Displacement and insecurity in Diyarbakir

Diyarbakir, Turkey – Vahed Cetiner has been working at the same corner on Hazreti Suleyman Street in Diyarbakir’s historic Sur district for more than 50 years. Until recently, the 67-year-old shoe shiner says he earned a decent living, and he and his 10 children had a good life.

“It was really nice here. Sur was like paradise for us,” Cetiner told Al Jazeera.

But after the Turkish government launched a security operation against the Kurdistan Workers’ Party (PKK) in the Sur district on December 18, 2015, he was forced to stop working for the first time in his life, fleeing with the rest of the area’s civilian population.

His house was destroyed during the security operation and he now lives in a rented apartment in another part of Sur, paid for by the government. 

Cetiner is among more than 20,000 people displaced during the security operation, which ended in March 2016. According to the United Nations, the fighting in the country’s southeast between security forces and the PKK – designated as a “terrorist” organisation in Turkey – took more than 2,000 lives and displaced between 350,000 and 500,000 people.

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One year on, local authorities say the situation in the city is relatively stable.

“Terror incidents in Diyarbakir city have now stopped and public security has been restored,” Diyarbakir Governor Huseyin Aksoy told Al Jazeera, noting that an economic recovery plan and reconstruction efforts for the destroyed parts of Sur have been launched.

But for Sur residents like Cetiner, displacement and insecurity have taken a severe socioeconomic toll – and under the new urban reconstruction plan launched by the government, not all will be able to return to their old neighbourhoods.

The decades-old conflict between the PKK and the Turkish state had previously been fought largely outside of major urban centres. But in the summer of 2015, a few months after the collapse of peace talks with the government, clashes erupted in major cities across southeastern Turkey.

“We told the PKK not to come here, but they didn’t listen. If the PKK hadn’t come here, we wouldn’t have faced this situation,” Cetiner said.

Violence escalated throughout the autumn of 2015, and efforts were made to mediate between the PKK and security forces. In late November 2015, prominent Kurdish human rights lawyer Tahir Elci, who was facing charges for saying the PKK should not be considered a “terrorist” organisation, came to Sur to call for a de-escalation of violence. He was killed as a shoot-out between police and unknown assailants broke out in the streets of Sur. Aksoy told Al Jazeera that the investigation into his death is still ongoing.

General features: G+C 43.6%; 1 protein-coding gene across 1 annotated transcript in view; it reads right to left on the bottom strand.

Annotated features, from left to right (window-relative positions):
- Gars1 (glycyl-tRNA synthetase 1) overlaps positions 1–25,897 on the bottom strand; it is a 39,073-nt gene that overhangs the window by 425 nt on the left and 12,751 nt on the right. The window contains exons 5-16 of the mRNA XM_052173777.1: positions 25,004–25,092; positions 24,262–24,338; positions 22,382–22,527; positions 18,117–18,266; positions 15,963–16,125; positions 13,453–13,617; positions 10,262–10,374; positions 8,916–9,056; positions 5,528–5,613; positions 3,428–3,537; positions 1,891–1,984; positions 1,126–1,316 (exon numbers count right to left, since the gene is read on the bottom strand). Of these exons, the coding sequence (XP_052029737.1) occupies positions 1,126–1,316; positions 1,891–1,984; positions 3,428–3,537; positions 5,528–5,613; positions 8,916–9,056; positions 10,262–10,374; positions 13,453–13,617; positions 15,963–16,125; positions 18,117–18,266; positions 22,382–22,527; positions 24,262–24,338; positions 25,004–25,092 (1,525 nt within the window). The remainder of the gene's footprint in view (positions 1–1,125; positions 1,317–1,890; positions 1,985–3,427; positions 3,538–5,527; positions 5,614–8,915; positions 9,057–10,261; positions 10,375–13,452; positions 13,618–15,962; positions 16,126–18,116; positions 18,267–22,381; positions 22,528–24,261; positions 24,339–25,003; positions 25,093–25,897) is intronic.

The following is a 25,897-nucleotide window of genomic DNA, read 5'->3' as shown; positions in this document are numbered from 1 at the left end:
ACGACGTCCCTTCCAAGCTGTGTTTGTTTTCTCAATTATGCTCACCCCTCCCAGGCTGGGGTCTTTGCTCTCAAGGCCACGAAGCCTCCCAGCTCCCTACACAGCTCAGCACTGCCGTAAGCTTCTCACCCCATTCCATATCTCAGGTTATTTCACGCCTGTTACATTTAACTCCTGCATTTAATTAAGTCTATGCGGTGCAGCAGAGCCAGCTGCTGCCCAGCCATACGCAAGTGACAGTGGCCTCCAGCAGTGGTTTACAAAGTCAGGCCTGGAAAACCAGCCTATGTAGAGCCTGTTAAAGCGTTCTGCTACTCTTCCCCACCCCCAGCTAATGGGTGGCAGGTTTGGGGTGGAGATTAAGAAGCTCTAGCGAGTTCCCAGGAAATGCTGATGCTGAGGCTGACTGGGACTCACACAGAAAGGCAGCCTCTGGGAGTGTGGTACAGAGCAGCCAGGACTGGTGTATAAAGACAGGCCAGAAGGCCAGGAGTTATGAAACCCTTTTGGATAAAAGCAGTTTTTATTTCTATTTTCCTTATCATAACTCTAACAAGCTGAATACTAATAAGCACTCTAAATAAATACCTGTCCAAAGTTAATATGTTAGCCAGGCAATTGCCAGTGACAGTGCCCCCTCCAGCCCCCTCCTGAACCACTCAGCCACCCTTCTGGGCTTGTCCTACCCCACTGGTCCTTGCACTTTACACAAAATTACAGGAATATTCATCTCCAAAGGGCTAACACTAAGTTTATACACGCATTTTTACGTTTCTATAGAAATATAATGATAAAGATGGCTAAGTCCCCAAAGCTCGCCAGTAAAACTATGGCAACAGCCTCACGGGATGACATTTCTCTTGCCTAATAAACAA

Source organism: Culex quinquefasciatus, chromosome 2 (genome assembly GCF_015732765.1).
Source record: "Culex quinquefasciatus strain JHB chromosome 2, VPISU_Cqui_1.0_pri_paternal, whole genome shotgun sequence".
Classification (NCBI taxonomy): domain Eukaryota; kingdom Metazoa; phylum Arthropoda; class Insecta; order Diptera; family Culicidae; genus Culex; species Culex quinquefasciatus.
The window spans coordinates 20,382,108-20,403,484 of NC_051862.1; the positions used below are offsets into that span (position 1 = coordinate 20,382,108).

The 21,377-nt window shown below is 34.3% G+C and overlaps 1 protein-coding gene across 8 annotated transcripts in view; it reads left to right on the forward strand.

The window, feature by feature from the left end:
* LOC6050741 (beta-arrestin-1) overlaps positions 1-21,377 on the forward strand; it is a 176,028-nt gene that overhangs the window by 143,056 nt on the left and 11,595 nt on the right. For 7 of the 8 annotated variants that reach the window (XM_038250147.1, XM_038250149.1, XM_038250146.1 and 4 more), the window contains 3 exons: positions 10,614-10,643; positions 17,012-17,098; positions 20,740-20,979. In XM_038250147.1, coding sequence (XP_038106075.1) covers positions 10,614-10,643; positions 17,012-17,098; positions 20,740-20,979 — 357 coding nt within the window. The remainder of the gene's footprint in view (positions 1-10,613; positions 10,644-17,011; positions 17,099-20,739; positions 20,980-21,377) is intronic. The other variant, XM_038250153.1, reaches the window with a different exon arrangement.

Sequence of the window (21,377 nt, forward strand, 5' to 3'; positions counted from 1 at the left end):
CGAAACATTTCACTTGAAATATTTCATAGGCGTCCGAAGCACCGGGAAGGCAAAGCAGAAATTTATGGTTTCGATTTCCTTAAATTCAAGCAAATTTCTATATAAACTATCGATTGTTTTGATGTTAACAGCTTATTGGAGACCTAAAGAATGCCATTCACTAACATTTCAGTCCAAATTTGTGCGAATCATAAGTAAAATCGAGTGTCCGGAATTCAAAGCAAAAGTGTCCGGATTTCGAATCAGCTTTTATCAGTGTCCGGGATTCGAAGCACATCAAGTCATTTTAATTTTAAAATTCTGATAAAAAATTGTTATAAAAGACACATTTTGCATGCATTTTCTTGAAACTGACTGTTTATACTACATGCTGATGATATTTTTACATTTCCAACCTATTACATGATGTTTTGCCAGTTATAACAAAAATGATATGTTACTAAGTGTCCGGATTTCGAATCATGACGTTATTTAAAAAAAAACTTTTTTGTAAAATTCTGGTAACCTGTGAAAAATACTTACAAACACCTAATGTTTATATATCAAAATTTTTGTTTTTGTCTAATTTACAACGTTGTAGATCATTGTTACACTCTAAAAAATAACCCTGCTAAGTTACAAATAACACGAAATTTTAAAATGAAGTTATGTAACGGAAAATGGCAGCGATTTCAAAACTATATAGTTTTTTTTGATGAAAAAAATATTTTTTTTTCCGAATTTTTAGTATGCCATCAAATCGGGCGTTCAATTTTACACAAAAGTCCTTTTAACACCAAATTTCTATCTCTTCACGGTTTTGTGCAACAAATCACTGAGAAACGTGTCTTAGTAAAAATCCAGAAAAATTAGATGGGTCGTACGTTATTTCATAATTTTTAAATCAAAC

As violence escalated, PKK fighters started building barricades in Sur’s narrow alleyways and digging ditches to prevent security forces’ vehicles from entering. The government responded with curfews and security operations employing heavy weaponry.

As a result, six districts were badly damaged by the fighting, and the residents of four of them – around 3,000 families – are still unable to return, Aksoy confirmed.

The 500-year-old Kursunlu Mosque was damaged during fighting in the Sur district of Diyarbakir in December 2015 [Mariya Petkova/Al Jazeera]

Shortly after the end of the security operation, the government launched a reconstruction plan aimed at rebuilding the damaged neighbourhoods and restoring historic buildings. The funds allocated for restoring mosques, churches and other historic buildings amounted to 40 million Turkish lira ($11m), Aksoy said.

“The project that we have started conducting in Sur was originally signed by both the government and Diyarbakir municipality in 2012,” Muhammed Akar, head of the Justice and Development Party’s (AKP) Diyarbakir branch, told Al Jazeera. “We want to save those neighbourhoods from slums and rebuild them according to their historic fabric.”

In December 2016, Amnesty International released a report saying that Sur residents have suffered forced displacement and “what may amount to collective punishment”.

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Akar said that displaced Sur residents, whose houses have been destroyed or demolished as part of the redevelopment plan, have three options: to return to newly built houses in Sur, to take low-cost government-built housing in another part of Diyarbakir, or to receive monetary compensation for their destroyed houses.